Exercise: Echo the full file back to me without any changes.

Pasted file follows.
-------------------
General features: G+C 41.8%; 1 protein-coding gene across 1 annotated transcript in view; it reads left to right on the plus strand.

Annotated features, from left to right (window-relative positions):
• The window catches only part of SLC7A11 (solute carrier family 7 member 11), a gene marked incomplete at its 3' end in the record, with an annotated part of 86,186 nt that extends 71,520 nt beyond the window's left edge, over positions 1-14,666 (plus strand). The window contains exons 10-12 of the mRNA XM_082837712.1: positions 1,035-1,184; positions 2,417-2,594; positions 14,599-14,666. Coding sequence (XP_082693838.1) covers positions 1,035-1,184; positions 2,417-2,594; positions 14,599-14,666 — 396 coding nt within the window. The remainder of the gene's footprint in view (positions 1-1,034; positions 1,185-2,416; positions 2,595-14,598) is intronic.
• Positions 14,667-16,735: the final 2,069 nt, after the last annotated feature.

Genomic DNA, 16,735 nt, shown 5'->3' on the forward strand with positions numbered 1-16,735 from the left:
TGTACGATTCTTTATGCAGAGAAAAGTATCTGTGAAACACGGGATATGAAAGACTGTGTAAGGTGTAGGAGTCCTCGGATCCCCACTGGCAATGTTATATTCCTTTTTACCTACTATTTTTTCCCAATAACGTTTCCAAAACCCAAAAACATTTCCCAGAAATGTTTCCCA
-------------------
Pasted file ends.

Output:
General features: G+C 41.8%; 1 protein-coding gene across 1 annotated transcript in view; it reads left to right on the plus strand.

Annotated features, from left to right (window-relative positions):
• The window catches only part of SLC7A11 (solute carrier family 7 member 11), a gene marked incomplete at its 3' end in the record, with an annotated part of 86,186 nt that extends 71,520 nt beyond the window's left edge, over positions 1-14,666 (plus strand). The window contains exons 10-12 of the mRNA XM_082837712.1: positions 1,035-1,184; positions 2,417-2,594; positions 14,599-14,666. Coding sequence (XP_082693838.1) covers positions 1,035-1,184; positions 2,417-2,594; positions 14,599-14,666 — 396 coding nt within the window. The remainder of the gene's footprint in view (positions 1-1,034; positions 1,185-2,416; positions 2,595-14,598) is intronic.
• Positions 14,667-16,735: the final 2,069 nt, after the last annotated feature.

Genomic DNA, 16,735 nt, shown 5'->3' on the forward strand with positions numbered 1-16,735 from the left:
TGTACGATTCTTTATGCAGAGAAAAGTATCTGTGAAACACGGGATATGAAAGACTGTGTAAGGTGTAGGAGTCCTCGGATCCCCACTGGCAATGTTATATTCCTTTTTACCTACTATTTTTTCCCAATAACGTTTCCAAAACCCAAAAACATTTCCCAGAAATGTTTCCCA